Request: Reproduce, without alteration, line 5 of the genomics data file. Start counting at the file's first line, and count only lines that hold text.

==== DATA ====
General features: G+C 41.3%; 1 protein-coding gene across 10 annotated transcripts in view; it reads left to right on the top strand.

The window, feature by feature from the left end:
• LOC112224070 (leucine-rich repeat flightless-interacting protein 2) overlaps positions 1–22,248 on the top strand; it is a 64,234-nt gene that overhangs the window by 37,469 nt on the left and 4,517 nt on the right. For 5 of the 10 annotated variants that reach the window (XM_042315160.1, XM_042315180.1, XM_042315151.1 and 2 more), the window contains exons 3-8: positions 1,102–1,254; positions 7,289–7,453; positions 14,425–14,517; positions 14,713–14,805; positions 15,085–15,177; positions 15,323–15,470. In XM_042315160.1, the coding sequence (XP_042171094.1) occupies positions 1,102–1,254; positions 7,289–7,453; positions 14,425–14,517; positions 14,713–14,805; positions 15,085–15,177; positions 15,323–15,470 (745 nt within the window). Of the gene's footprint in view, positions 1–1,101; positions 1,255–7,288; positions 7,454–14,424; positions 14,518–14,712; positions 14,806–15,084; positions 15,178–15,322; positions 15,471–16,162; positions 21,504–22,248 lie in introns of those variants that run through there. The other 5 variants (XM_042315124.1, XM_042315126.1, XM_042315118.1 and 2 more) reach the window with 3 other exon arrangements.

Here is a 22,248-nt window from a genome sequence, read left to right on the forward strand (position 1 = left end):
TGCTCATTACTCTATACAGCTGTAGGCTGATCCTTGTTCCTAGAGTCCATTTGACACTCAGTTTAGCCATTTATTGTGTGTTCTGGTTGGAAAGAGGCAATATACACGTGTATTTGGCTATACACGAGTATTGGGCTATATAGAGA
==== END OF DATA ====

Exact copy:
TGCTCATTACTCTATACAGCTGTAGGCTGATCCTTGTTCCTAGAGTCCATTTGACACTCAGTTTAGCCATTTATTGTGTGTTCTGGTTGGAAAGAGGCAATATACACGTGTATTTGGCTATACACGAGTATTGGGCTATATAGAGA